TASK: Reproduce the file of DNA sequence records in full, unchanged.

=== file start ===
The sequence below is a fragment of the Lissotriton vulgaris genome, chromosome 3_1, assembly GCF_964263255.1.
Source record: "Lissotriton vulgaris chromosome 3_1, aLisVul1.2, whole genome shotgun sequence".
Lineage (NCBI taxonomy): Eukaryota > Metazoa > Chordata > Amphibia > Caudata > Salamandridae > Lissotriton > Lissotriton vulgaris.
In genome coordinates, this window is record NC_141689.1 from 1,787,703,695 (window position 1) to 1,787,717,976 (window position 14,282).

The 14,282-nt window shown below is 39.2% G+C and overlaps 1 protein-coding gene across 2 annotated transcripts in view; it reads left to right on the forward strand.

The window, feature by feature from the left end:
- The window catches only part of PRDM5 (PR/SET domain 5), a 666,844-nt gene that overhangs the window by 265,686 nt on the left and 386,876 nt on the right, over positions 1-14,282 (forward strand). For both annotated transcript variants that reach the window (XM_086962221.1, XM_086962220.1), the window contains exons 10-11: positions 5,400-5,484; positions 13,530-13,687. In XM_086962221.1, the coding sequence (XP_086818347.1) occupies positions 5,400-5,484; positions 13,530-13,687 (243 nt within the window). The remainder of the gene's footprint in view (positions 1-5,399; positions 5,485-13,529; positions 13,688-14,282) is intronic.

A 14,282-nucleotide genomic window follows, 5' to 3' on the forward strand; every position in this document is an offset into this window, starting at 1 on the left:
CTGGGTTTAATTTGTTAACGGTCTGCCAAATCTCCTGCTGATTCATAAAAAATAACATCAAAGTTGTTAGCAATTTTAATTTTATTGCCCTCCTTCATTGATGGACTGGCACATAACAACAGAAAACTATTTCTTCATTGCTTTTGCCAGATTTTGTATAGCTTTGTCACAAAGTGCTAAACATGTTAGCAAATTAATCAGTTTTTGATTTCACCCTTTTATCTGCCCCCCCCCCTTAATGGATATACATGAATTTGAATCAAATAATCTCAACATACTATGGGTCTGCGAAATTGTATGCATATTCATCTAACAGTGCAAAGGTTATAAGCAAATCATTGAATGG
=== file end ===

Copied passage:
The sequence below is a fragment of the Lissotriton vulgaris genome, chromosome 3_1, assembly GCF_964263255.1.
Source record: "Lissotriton vulgaris chromosome 3_1, aLisVul1.2, whole genome shotgun sequence".
Lineage (NCBI taxonomy): Eukaryota > Metazoa > Chordata > Amphibia > Caudata > Salamandridae > Lissotriton > Lissotriton vulgaris.
In genome coordinates, this window is record NC_141689.1 from 1,787,703,695 (window position 1) to 1,787,717,976 (window position 14,282).

The 14,282-nt window shown below is 39.2% G+C and overlaps 1 protein-coding gene across 2 annotated transcripts in view; it reads left to right on the forward strand.

The window, feature by feature from the left end:
- The window catches only part of PRDM5 (PR/SET domain 5), a 666,844-nt gene that overhangs the window by 265,686 nt on the left and 386,876 nt on the right, over positions 1-14,282 (forward strand). For both annotated transcript variants that reach the window (XM_086962221.1, XM_086962220.1), the window contains exons 10-11: positions 5,400-5,484; positions 13,530-13,687. In XM_086962221.1, the coding sequence (XP_086818347.1) occupies positions 5,400-5,484; positions 13,530-13,687 (243 nt within the window). The remainder of the gene's footprint in view (positions 1-5,399; positions 5,485-13,529; positions 13,688-14,282) is intronic.

A 14,282-nucleotide genomic window follows, 5' to 3' on the forward strand; every position in this document is an offset into this window, starting at 1 on the left:
CTGGGTTTAATTTGTTAACGGTCTGCCAAATCTCCTGCTGATTCATAAAAAATAACATCAAAGTTGTTAGCAATTTTAATTTTATTGCCCTCCTTCATTGATGGACTGGCACATAACAACAGAAAACTATTTCTTCATTGCTTTTGCCAGATTTTGTATAGCTTTGTCACAAAGTGCTAAACATGTTAGCAAATTAATCAGTTTTTGATTTCACCCTTTTATCTGCCCCCCCCCCTTAATGGATATACATGAATTTGAATCAAATAATCTCAACATACTATGGGTCTGCGAAATTGTATGCATATTCATCTAACAGTGCAAAGGTTATAAGCAAATCATTGAATGG